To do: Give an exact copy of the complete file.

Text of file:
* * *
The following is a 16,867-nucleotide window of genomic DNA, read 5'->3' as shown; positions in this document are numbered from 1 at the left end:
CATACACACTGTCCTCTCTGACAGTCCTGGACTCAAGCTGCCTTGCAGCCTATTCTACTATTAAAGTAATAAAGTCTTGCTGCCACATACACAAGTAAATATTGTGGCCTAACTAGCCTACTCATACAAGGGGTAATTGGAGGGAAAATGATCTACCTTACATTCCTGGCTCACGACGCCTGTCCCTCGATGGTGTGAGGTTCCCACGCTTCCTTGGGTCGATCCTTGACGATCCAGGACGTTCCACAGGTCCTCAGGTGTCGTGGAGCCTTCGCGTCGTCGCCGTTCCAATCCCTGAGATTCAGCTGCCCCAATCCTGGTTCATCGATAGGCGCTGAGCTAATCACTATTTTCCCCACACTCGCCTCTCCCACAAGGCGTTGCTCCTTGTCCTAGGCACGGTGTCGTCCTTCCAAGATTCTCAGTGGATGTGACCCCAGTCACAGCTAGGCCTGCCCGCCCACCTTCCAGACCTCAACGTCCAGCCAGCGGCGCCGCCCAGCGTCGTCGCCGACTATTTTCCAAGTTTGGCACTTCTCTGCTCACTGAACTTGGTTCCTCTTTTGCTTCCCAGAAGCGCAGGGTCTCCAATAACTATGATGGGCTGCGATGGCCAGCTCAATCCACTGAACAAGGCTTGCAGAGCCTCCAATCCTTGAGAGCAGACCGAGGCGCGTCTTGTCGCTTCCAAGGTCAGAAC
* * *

The following is a 16,867-nucleotide window of genomic DNA, read 5'->3' as shown; positions in this document are numbered from 1 at the left end:
CATACACACTGTCCTCTCTGACAGTCCTGGACTCAAGCTGCCTTGCAGCCTATTCTACTATTAAAGTAATAAAGTCTTGCTGCCACATACACAAGTAAATATTGTGGCCTAACTAGCCTACTCATACAAGGGGTAATTGGAGGGAAAATGATCTACCTTACATTCCTGGCTCACGACGCCTGTCCCTCGATGGTGTGAGGTTCCCACGCTTCCTTGGGTCGATCCTTGACGATCCAGGACGTTCCACAGGTCCTCAGGTGTCGTGGAGCCTTCGCGTCGTCGCCGTTCCAATCCCTGAGATTCAGCTGCCCCAATCCTGGTTCATCGATAGGCGCTGAGCTAATCACTATTTTCCCCACACTCGCCTCTCCCACAAGGCGTTGCTCCTTGTCCTAGGCACGGTGTCGTCCTTCCAAGATTCTCAGTGGATGTGACCCCAGTCACAGCTAGGCCTGCCCGCCCACCTTCCAGACCTCAACGTCCAGCCAGCGGCGCCGCCCAGCGTCGTCGCCGACTATTTTCCAAGTTTGGCACTTCTCTGCTCACTGAACTTGGTTCCTCTTTTGCTTCCCAGAAGCGCAGGGTCTCCAATAACTATGATGGGCTGCGATGGCCAGCTCAATCCACTGAACAAGGCTTGCAGAGCCTCCAATCCTTGAGAGCAGACCGAGGCGCGTCTTGTCGCTTCCAAGGTCAGAAC